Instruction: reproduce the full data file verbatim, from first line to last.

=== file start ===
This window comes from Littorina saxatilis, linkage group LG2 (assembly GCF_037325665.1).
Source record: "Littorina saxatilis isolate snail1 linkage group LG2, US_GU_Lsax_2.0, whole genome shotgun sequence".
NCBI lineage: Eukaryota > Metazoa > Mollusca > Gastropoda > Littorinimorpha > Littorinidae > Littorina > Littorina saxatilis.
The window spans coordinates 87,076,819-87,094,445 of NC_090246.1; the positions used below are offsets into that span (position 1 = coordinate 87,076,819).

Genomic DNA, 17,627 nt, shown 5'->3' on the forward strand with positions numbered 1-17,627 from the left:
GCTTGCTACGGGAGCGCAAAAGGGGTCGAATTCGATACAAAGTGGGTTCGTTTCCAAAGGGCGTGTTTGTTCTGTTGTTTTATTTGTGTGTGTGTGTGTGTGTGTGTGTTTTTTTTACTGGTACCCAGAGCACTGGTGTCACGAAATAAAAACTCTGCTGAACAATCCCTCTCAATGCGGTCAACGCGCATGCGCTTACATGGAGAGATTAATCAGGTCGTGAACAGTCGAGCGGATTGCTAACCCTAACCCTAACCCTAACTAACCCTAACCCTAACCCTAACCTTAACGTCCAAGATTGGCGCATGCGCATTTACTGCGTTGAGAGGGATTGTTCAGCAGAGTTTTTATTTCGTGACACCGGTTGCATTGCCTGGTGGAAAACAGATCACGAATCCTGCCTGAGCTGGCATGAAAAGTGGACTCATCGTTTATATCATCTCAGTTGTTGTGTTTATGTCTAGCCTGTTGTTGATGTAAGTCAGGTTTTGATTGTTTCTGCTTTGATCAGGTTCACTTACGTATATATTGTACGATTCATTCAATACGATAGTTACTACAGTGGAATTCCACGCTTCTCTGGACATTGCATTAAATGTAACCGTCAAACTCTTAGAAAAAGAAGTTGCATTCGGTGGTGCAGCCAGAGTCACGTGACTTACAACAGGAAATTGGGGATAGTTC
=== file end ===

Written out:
This window comes from Littorina saxatilis, linkage group LG2 (assembly GCF_037325665.1).
Source record: "Littorina saxatilis isolate snail1 linkage group LG2, US_GU_Lsax_2.0, whole genome shotgun sequence".
NCBI lineage: Eukaryota > Metazoa > Mollusca > Gastropoda > Littorinimorpha > Littorinidae > Littorina > Littorina saxatilis.
The window spans coordinates 87,076,819-87,094,445 of NC_090246.1; the positions used below are offsets into that span (position 1 = coordinate 87,076,819).

Genomic DNA, 17,627 nt, shown 5'->3' on the forward strand with positions numbered 1-17,627 from the left:
GCTTGCTACGGGAGCGCAAAAGGGGTCGAATTCGATACAAAGTGGGTTCGTTTCCAAAGGGCGTGTTTGTTCTGTTGTTTTATTTGTGTGTGTGTGTGTGTGTGTGTGTTTTTTTTACTGGTACCCAGAGCACTGGTGTCACGAAATAAAAACTCTGCTGAACAATCCCTCTCAATGCGGTCAACGCGCATGCGCTTACATGGAGAGATTAATCAGGTCGTGAACAGTCGAGCGGATTGCTAACCCTAACCCTAACCCTAACTAACCCTAACCCTAACCCTAACCTTAACGTCCAAGATTGGCGCATGCGCATTTACTGCGTTGAGAGGGATTGTTCAGCAGAGTTTTTATTTCGTGACACCGGTTGCATTGCCTGGTGGAAAACAGATCACGAATCCTGCCTGAGCTGGCATGAAAAGTGGACTCATCGTTTATATCATCTCAGTTGTTGTGTTTATGTCTAGCCTGTTGTTGATGTAAGTCAGGTTTTGATTGTTTCTGCTTTGATCAGGTTCACTTACGTATATATTGTACGATTCATTCAATACGATAGTTACTACAGTGGAATTCCACGCTTCTCTGGACATTGCATTAAATGTAACCGTCAAACTCTTAGAAAAAGAAGTTGCATTCGGTGGTGCAGCCAGAGTCACGTGACTTACAACAGGAAATTGGGGATAGTTC